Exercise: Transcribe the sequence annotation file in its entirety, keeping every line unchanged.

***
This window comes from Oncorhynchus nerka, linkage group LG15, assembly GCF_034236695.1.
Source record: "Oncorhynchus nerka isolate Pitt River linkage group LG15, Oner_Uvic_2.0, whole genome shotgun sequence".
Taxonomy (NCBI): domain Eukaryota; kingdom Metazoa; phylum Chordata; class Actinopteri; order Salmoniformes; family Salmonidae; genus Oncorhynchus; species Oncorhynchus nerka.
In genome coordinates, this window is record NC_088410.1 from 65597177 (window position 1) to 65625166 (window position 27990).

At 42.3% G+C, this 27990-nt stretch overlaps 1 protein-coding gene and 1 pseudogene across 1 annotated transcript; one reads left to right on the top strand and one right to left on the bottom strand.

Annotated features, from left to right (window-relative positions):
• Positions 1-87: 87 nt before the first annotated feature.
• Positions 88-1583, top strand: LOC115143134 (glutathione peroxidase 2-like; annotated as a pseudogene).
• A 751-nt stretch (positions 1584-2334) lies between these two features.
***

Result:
This window comes from Oncorhynchus nerka, linkage group LG15, assembly GCF_034236695.1.
Source record: "Oncorhynchus nerka isolate Pitt River linkage group LG15, Oner_Uvic_2.0, whole genome shotgun sequence".
Taxonomy (NCBI): domain Eukaryota; kingdom Metazoa; phylum Chordata; class Actinopteri; order Salmoniformes; family Salmonidae; genus Oncorhynchus; species Oncorhynchus nerka.
In genome coordinates, this window is record NC_088410.1 from 65597177 (window position 1) to 65625166 (window position 27990).

At 42.3% G+C, this 27990-nt stretch overlaps 1 protein-coding gene and 1 pseudogene across 1 annotated transcript; one reads left to right on the top strand and one right to left on the bottom strand.

Annotated features, from left to right (window-relative positions):
• Positions 1-87: 87 nt before the first annotated feature.
• Positions 88-1583, top strand: LOC115143134 (glutathione peroxidase 2-like; annotated as a pseudogene).
• A 751-nt stretch (positions 1584-2334) lies between these two features.